Enamored by the Hitler/Nazi plot lines, hopeful and expectant for a sort of historical fiction/dystopian mix, I snuggled up and started to read this b...moreEnamored by the Hitler/Nazi plot lines, hopeful and expectant for a sort of historical fiction/dystopian mix, I snuggled up and started to read this book. Boy, I couldn't have been farther off with this one. Disappointingly, this was more of a romance with some threads of dystopian and Hitler Nazi subplot lines. Ellyssa , the main character, is a genetically engineered prodigy of her Master, the man she calls "Der Vater" and is also referred to as Dr. Hirsh. He is a diabolical mad scientist who has a grand plan of eradicating impurities in the world and building a new one with superior beings starting with Ellyssa and her siblings. Each sibling has a special gift. Ellyssa's is the ability to read minds - telepathy. She has been raised in a facility, basically treated as a lab rat, spending her entire life being experimented on by her father. She's not supposed to be able to feel emotions. Her father thinks she's incapable of feeling of having emotions, but Ellyssa has spend her childhood learning to mask her feelings. As she ages, she becomes smarter. After a renegade captured at the facility telepathically sends her a message about fleeing to Kansas, she decides to go snooping into her father's computer files. What she uncovers scares her enough to run away from her facility and this is where Elyssa's story really begins.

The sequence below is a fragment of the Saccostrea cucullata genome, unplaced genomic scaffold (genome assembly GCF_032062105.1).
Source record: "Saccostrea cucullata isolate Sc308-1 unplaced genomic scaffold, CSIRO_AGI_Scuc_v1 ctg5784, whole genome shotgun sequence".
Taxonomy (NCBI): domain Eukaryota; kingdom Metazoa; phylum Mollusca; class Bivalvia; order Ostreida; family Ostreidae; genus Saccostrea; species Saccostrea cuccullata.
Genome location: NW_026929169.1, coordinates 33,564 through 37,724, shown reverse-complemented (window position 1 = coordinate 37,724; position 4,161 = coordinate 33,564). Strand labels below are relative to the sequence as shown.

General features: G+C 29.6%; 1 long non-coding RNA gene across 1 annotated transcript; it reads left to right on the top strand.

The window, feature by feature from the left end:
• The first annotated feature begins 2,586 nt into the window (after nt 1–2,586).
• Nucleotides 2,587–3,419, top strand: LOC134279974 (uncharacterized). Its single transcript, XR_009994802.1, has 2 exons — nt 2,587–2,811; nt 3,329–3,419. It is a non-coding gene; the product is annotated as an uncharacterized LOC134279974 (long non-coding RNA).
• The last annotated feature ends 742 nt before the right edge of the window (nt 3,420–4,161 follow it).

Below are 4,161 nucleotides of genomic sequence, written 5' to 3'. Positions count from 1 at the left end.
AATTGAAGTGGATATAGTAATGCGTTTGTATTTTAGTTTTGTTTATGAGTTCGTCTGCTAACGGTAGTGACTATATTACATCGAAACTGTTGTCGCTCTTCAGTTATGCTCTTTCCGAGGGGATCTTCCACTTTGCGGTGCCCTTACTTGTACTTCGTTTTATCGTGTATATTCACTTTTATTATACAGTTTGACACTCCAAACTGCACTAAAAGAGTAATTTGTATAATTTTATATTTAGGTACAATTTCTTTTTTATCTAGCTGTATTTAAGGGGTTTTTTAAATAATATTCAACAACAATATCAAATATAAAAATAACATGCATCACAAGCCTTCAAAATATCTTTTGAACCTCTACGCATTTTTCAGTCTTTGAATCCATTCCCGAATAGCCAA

Pacing in the beginning is pretty slow. It actually reads like more of a survival story as Ellyssa flees the facility in search of safety in Kansas. This story is told in a third person narrative, switching between multiple perspectives, but with a primary focus on Elyssa. The writing was just so-so. The author tends to repeat certain words or phrases throughout the story. For example he uses "midsection" frequently though out the story, when I wished he'd sometimes just changed it up and used the word "stomach" every once in a while. Perfection takes place in the future, in Missouri. At times the novel can be graphic as there are a decent amount of deaths within its pages.
Ellyssa, the main character, was difficult to form any emotional ties to. In the beginning she's very robotic, even her language suffers. As the story progresses she relaxes as she sifts though emotional responses and begins to use them more naturally. Reign, Ellyssa's main love interest is introduced into to story near the beginning. It didn't take very long before he and Ellyssa formed emotional attachments and at about 75% through the story they proclaimed their love for each other. Even though I appreciated how fiercely Reign felt about protecting Ellyssa, I felt disappointed in how quickly they fell in love. Most of their bond was placed on physical attraction, where I'd prefer more emotional connections. I didn't really think they had enough time to get to know each other. Dr Hirsh, Ellyssa dad. was a pretty messed up dude. He was a decent villain and of course I totally disagreed with his vision for the new world. I disliked him, enough, just wish he conjured up more negative emotions within me. Ellyssa's siblings, especially her younger sister, seemed much easier to hate, harboring deeper evils. I'm curious to how the author further developed these characters in the next installment.